ORILLIA MUSEUM OF ART & HISTORY
Following a major fundraising campaign in 2015, the African Methodist Episcopal church, located at the intersection of the third line of Oro-Medonte Township and Old Barrie Road, underwent major renovations.
There had been one other major fundraising campaign, in the 1940s, that saw the community come together to preserve this historic building.
Local historian John Merritt provided an informative and compelling presentation to the Orillia Museum of Art & History’s (OMAH’s) Speaker Series on Feb. 19.
He discussed how local people from outside the black community have taken up the cause for over seven decades to preserve the memory of this settlement, the church and its grounds, now designated a National Historic Site.
Merritt gave a brief history of the only government-sponsored black settlement in Upper Canada, established in 1819, which saw its population rise to approximately 100 black settlers by mid-century.
It was around 1849 that the simple one-room log church was erected. The settlement eventually declined, with the last descendent of the black settlers moving to Barrie in 1947.
The first campaign to save the church began in 1943, when a small group of locals began a grassroots campaign to preserve the run-down building and site. This group thought the church deserved to be saved, primarily because it represented a local connection to the Underground Railroad.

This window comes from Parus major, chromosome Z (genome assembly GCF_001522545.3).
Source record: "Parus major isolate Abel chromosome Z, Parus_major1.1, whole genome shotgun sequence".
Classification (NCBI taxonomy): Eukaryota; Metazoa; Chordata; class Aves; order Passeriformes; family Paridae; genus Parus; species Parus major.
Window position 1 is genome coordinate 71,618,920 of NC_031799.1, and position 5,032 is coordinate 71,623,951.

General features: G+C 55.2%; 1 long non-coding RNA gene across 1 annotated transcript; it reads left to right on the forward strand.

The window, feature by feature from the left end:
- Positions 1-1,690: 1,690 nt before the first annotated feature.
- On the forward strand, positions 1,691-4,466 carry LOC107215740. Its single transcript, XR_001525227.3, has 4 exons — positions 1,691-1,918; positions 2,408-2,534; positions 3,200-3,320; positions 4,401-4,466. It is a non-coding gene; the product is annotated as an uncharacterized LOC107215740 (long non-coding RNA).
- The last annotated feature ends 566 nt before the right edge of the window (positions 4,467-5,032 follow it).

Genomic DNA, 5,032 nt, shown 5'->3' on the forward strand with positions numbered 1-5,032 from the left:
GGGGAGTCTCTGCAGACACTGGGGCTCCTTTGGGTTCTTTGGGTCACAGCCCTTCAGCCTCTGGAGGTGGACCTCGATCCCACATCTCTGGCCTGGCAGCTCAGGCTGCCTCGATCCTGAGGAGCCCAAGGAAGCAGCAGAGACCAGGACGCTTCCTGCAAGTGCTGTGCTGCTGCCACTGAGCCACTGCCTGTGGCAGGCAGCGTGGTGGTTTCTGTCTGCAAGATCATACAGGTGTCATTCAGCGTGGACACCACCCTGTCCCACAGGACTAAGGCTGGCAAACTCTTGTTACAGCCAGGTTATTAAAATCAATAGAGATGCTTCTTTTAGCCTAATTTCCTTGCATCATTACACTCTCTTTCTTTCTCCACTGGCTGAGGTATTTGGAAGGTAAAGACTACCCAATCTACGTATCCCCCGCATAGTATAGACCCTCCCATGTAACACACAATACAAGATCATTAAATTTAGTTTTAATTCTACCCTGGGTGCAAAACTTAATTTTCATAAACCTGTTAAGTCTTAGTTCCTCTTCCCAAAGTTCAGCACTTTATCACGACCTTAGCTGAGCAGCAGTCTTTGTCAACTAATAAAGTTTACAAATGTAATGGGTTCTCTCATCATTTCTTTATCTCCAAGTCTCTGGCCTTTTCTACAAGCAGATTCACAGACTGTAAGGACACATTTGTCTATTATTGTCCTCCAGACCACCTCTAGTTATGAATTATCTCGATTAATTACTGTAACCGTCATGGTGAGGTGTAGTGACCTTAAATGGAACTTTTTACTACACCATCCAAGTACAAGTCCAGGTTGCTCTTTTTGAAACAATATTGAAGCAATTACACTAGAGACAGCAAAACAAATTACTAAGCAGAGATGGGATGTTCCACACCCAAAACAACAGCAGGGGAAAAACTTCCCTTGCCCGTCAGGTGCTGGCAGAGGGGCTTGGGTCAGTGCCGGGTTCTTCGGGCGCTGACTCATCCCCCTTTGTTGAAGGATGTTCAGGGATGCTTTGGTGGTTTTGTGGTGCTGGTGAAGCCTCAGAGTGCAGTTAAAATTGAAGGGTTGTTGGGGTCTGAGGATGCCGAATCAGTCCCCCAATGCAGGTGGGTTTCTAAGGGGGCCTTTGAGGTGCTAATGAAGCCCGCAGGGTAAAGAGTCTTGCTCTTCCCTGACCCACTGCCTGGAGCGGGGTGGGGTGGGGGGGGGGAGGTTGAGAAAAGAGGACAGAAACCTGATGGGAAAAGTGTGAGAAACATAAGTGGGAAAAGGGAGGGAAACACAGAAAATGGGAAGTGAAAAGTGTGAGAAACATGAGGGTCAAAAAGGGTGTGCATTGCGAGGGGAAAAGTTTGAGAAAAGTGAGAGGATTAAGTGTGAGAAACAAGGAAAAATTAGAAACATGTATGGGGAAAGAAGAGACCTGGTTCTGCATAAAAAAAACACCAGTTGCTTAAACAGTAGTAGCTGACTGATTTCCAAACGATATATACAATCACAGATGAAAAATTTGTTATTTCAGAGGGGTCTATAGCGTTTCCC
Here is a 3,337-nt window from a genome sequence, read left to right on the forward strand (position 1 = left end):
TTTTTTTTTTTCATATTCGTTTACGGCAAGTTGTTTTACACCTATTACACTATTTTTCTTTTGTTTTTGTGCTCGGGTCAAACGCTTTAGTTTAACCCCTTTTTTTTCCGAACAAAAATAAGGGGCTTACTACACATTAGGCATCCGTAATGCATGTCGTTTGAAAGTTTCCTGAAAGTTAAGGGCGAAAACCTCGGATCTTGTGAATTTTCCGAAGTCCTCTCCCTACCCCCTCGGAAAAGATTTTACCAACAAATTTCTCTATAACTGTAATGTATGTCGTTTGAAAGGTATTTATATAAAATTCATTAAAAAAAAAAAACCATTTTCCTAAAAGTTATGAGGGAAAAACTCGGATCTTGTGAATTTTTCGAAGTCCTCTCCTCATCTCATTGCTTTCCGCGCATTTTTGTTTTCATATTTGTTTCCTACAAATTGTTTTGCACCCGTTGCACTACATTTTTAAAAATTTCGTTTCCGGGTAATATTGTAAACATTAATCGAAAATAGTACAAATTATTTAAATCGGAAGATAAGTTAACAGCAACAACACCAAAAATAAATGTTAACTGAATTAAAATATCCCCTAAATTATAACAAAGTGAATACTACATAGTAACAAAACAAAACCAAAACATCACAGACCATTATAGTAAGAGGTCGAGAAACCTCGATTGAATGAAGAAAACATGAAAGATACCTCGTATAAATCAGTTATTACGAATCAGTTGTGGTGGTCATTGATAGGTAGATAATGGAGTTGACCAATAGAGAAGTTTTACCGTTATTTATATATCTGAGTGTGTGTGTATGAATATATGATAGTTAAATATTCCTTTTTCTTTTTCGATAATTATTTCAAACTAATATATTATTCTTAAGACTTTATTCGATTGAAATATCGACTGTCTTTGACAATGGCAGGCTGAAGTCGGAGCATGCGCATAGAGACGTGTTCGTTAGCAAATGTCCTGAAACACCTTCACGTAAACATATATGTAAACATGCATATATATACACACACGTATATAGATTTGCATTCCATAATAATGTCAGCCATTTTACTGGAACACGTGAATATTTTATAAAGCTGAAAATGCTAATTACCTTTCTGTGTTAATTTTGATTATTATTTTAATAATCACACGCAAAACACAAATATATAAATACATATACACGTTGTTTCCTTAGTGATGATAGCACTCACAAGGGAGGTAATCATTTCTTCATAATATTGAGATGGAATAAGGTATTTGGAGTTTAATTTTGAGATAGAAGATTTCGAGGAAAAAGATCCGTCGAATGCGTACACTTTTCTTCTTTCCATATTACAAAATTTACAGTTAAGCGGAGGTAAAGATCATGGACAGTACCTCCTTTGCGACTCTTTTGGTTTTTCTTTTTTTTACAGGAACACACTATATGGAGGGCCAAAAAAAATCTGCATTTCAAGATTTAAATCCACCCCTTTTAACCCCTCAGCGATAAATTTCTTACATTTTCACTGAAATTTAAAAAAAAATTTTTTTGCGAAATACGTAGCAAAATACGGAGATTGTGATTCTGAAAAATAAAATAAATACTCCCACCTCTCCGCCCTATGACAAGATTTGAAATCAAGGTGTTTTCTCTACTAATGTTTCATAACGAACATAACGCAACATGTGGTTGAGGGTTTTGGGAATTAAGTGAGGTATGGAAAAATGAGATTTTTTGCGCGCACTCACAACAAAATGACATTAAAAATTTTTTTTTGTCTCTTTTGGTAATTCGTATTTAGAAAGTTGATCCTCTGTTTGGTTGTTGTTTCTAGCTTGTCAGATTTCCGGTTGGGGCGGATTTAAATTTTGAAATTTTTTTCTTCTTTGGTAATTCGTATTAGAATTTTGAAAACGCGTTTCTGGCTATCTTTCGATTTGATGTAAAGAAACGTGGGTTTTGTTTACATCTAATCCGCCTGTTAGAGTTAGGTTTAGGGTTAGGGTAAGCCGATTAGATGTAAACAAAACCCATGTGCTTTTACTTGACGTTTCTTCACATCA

These first boosters understood this connection based on a few historical accounts from the turn of the century, which were based mainly on oral history and local legend.
New research uncovered in the 1970s, not available in the 1940s, revealed that, while some of the settlers may have at one time escaped from the southern states, many were from the northern states and several were veterans of the War of 1812.
The story of the second big fundraising and restoration campaign began in 2013 when the township commissioned a study by heritage building consultants.
In the winter of 2015, township staff and a new group of boosters, this time including descendants of the black settlers such as Janie Cooper-Wilson, launched a major fundraising campaign.
As a result, the building was restored to its pre-1940s condition, set on a solid foundation. Unlike the 1940s campaign, among other causes, restoration of the church became more of a testament to soldiers who helped to preserve our country, including the black settlers from the War of 1812.
Merritt concluded that what has been communicated to the public about this church and settlement has changed over time, according to available knowledge, and that this knowledge will likely continue to change.
Oro-Medonte Mayor Harry Hughes ended the presentation with some personal insight into the most recent fundraising campaign.
The Speaker Series continues on March 18 when conductor Neil Barlow and members of the Orillia Silver Band Quintet will regale you with a performance and conversation in celebration of their 70 years of bringing entertainment to Orillia and area.
Doors open at 7 p.m. and the talk begins at 7:30 p.m. Admission is free; donations are appreciated. All are welcome.